have always found it somewhat appropriate that Election Day
falls so closely after Halloween. This year they are particularly
close, with one day separating the two. While American culture
traditionally engages in scary superstitious costumed encounters
on Oct. 31, we have been subjected to a seemingly interminable
assault of political horror during this presidential campaign.
Hopefully, this political spook show will come to an end Nov.
Well, I have always been somewhat ambivalent about voting,
particularly for president. My initial voting experience required
a constitutional amendment before it could happen. In 1971
the 26th Amendment was passed and lowered the voting age from
21 to 18. Somehow it seemed reasonable that if an American
was old enough to be drafted for war and shipped off to war
in Vietnam, they should at least be able to vote for who became
So, at the age of 20 I registered to vote as an independent
and made my first presidential vote. Only about half of the
newly enfranchised under-21 voters cast ballots that year,
and this still remains the high-water mark for this group.
I cast my ballot for George McGovern who was running against
Richard Nixon. Nixon carried 49 states and trounced McGovern.
Nixon would later be forced to resign from office for criminal
activities during the election. I always felt that when Nixon
abdicated, McGovern should have been given the keys to the
White House. Instead, they went to Gerald Ford, who had not
been elected but had been selected for officeóby Nixon.
So, my first presidential election experience was not the
best. I felt ripped off. But, I had a clear choice that year,
particularly with regard to the Vietnam War. Since that first
election experience, my voting strategy has generally devolved
to selecting the lesser of the evils running. The lesser of
the evils has not excluded third-party candidates, whom Iíve
also often found lacking regarding some issue or other.
Needless to say, the 2000 election did not restore any of
my faith in the process. That one candidate could win the
popular vote by half a million votes and lose the election
due to the action of the Supreme Court (where a key vote was
provided by an appointee of a candidateís father) is still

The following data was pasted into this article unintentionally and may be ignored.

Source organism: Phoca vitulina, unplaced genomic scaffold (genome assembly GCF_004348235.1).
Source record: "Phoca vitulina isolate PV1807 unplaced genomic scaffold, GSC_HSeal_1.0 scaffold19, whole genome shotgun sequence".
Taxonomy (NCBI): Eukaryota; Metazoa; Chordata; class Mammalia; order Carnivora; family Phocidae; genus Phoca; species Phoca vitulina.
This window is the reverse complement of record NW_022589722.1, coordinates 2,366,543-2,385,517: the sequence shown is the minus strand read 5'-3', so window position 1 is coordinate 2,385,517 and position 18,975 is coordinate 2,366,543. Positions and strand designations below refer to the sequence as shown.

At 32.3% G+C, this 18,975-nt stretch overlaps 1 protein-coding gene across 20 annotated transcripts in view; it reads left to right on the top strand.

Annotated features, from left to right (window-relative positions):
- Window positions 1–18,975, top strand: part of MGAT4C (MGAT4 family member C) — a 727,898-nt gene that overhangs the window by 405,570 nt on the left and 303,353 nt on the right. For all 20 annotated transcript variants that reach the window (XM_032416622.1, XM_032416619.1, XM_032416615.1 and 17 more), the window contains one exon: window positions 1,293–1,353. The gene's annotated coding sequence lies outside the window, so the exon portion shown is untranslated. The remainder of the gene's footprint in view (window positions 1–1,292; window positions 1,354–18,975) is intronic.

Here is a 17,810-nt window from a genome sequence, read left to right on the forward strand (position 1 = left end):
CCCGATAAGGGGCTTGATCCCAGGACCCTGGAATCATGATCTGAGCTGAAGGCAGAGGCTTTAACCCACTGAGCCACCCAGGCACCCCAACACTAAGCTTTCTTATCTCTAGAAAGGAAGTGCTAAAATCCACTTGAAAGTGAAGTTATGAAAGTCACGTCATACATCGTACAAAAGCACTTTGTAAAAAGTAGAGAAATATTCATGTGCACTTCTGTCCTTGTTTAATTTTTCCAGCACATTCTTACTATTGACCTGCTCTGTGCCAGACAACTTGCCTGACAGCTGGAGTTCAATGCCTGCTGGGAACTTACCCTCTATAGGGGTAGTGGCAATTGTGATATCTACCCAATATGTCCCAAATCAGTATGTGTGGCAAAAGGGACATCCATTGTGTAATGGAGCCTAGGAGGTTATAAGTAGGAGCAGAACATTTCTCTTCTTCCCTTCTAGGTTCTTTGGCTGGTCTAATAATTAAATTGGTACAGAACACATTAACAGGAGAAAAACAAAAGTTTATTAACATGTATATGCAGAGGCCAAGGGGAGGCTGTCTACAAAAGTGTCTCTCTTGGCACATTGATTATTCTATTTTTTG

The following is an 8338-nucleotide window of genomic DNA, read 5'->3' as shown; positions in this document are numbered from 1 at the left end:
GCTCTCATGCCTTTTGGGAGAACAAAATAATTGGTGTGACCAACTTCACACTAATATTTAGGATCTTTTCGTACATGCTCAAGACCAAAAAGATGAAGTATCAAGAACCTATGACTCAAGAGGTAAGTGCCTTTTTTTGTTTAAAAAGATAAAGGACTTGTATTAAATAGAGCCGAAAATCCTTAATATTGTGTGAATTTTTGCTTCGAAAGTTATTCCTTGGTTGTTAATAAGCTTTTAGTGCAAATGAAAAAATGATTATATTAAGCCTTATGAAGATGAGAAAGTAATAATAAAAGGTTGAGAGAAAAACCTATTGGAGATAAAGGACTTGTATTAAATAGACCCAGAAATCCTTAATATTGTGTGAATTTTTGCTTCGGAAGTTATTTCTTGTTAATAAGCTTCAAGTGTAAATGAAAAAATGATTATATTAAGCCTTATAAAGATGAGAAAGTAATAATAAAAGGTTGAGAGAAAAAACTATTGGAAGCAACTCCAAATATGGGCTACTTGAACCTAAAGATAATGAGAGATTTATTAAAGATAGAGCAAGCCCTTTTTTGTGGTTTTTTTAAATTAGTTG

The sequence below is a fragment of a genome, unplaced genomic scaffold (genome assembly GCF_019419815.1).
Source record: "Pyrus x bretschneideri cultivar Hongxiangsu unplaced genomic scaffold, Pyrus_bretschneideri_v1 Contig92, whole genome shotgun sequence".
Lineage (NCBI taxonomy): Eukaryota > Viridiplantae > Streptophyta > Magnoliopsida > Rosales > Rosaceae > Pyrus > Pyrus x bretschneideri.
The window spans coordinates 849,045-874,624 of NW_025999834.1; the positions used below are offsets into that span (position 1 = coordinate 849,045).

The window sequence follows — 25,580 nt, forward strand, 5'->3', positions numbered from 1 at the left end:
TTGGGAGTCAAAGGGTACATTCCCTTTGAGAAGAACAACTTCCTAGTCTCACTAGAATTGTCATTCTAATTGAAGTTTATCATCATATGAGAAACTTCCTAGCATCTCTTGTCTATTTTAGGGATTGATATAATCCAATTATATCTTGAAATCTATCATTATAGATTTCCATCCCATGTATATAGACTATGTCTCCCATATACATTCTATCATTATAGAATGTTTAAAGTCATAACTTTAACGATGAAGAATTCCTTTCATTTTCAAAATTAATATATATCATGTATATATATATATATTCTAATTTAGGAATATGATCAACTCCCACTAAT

hard for me to accept. With all the recent discussions about
spreading democracy abroad, youíd think a little effort would
take place to ensure it at home. While in some areas new voting
technology has been implemented and in some areas more legal
support has been made available to voters to ensure their
right to a ballot, the Electoral College system remains intact.
In 48 states, electoral votes are awarded on a winner-take-all
Despite my voting experiences, I plan to vote for president
on Nov. 2 for one simple reason: George W. must go. After
being selected for office, rather than elected, George W.
has wreaked havoc from the White House on both the international
and national fronts. In response to this situation my voting
strategy has changed somewhat to one that focuses on reducing
the harm that has been done by George W. and his crew.
I am voting on Nov. 2 because I think George W. has been a
disaster for this country. There are few areas that he and
his administration have left unharmed. George W. has looked
America in the eye and lied about why an invasion of Iraq
was justified. He has avidly perpetuated the myth that there
was a connection between the terrorist attack of 9/11 and
Iraq. He continues to claim all is going well in Iraq as the
chaos and casualty numbers mount.
I am voting because George W. must go. While George W. has
tried to focus attention on his War on Terror sideshow, the
domestic terrain has gotten economically rocky for more people:
The gap between the rich and poor has widened, the number
of poor has risen, job opportunities have declined and fewer
have adequate health coverage. At the same time, George W.
has funneled vast amounts of this nationís capital into the
hands of the countryís richest individuals. His spending habits
have pushed the federal deficit into record heights that will
affect this country for years to come.
I am voting Nov. 2 because George W. must go. The attack of
this administration on the nationís environment has been constant
and unprecedented. George W. has become a bigger threat to
the countryís wilderness areas than any natural disaster.
His advocacy of oil-drilling in the Arctic National Wilderness
Reserve reflects his disregard for the land in order to serve
the needs of the oil industry. Such proposals become even
more offensive when far more oil could be pumped out of the
fuel inefficiencies of the U.S. car and truck fleets by raising
energy-efficiency standards. Itís not surprising that such
energy policies have been developed with substantial input
from George W.ís buddies at Enron, who are well known for
their energy profiteering.
I am voting on Nov. 2 because George W. must go and because,
despite the debacle of the 2000 election, I see my vote as
another means to register my objection to the policies and
lies of this administration. I will also continue to call
for the democratization of the voting process and the end
of the Electoral College. It seems particularly ironic to
me that newly enfranchised voters in Afghanistan apparently
have a more democratic balloting opportunity than we do.
I hope that this Nov. 2 I will be joined by a record number
of voters who will also want a regime change in Washington
to undo George W.ís damage. Voting for John Kerry is the only
real alternative to four more years of George W. and I plan
to vote accordingly. Vote Nov. 2! We cannot afford four more
years of George W.